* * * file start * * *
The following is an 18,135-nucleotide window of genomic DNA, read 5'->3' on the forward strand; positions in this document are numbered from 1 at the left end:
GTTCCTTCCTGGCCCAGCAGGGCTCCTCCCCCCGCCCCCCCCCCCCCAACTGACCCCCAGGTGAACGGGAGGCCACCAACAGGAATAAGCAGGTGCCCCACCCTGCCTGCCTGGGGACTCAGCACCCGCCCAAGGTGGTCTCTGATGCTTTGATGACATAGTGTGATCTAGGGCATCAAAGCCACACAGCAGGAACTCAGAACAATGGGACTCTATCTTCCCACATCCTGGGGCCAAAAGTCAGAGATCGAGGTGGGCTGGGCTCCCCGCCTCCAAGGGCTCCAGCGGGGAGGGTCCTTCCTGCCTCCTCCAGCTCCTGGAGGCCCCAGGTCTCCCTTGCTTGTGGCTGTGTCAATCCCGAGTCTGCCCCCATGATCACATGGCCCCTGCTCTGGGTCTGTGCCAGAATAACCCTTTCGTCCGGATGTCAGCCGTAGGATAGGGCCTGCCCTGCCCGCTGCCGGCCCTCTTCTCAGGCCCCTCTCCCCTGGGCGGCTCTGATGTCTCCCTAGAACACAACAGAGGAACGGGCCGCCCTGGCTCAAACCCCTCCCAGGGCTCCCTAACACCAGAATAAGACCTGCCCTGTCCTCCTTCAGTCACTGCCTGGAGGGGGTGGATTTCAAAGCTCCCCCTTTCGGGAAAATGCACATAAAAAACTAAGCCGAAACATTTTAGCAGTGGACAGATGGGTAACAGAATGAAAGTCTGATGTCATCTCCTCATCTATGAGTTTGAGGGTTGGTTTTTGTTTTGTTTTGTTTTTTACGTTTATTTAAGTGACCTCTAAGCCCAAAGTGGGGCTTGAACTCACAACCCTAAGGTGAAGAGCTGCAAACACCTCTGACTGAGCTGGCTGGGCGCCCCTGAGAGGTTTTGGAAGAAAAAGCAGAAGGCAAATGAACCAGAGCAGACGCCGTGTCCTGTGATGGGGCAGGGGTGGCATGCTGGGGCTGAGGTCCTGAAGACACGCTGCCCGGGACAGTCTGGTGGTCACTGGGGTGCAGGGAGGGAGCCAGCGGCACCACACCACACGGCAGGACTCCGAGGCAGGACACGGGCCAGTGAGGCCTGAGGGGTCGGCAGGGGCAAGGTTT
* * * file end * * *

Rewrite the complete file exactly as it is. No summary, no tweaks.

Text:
The following is an 18,135-nucleotide window of genomic DNA, read 5'->3' on the forward strand; positions in this document are numbered from 1 at the left end:
GTTCCTTCCTGGCCCAGCAGGGCTCCTCCCCCCGCCCCCCCCCCCCCAACTGACCCCCAGGTGAACGGGAGGCCACCAACAGGAATAAGCAGGTGCCCCACCCTGCCTGCCTGGGGACTCAGCACCCGCCCAAGGTGGTCTCTGATGCTTTGATGACATAGTGTGATCTAGGGCATCAAAGCCACACAGCAGGAACTCAGAACAATGGGACTCTATCTTCCCACATCCTGGGGCCAAAAGTCAGAGATCGAGGTGGGCTGGGCTCCCCGCCTCCAAGGGCTCCAGCGGGGAGGGTCCTTCCTGCCTCCTCCAGCTCCTGGAGGCCCCAGGTCTCCCTTGCTTGTGGCTGTGTCAATCCCGAGTCTGCCCCCATGATCACATGGCCCCTGCTCTGGGTCTGTGCCAGAATAACCCTTTCGTCCGGATGTCAGCCGTAGGATAGGGCCTGCCCTGCCCGCTGCCGGCCCTCTTCTCAGGCCCCTCTCCCCTGGGCGGCTCTGATGTCTCCCTAGAACACAACAGAGGAACGGGCCGCCCTGGCTCAAACCCCTCCCAGGGCTCCCTAACACCAGAATAAGACCTGCCCTGTCCTCCTTCAGTCACTGCCTGGAGGGGGTGGATTTCAAAGCTCCCCCTTTCGGGAAAATGCACATAAAAAACTAAGCCGAAACATTTTAGCAGTGGACAGATGGGTAACAGAATGAAAGTCTGATGTCATCTCCTCATCTATGAGTTTGAGGGTTGGTTTTTGTTTTGTTTTGTTTTTTACGTTTATTTAAGTGACCTCTAAGCCCAAAGTGGGGCTTGAACTCACAACCCTAAGGTGAAGAGCTGCAAACACCTCTGACTGAGCTGGCTGGGCGCCCCTGAGAGGTTTTGGAAGAAAAAGCAGAAGGCAAATGAACCAGAGCAGACGCCGTGTCCTGTGATGGGGCAGGGGTGGCATGCTGGGGCTGAGGTCCTGAAGACACGCTGCCCGGGACAGTCTGGTGGTCACTGGGGTGCAGGGAGGGAGCCAGCGGCACCACACCACACGGCAGGACTCCGAGGCAGGACACGGGCCAGTGAGGCCTGAGGGGTCGGCAGGGGCAAGGTTT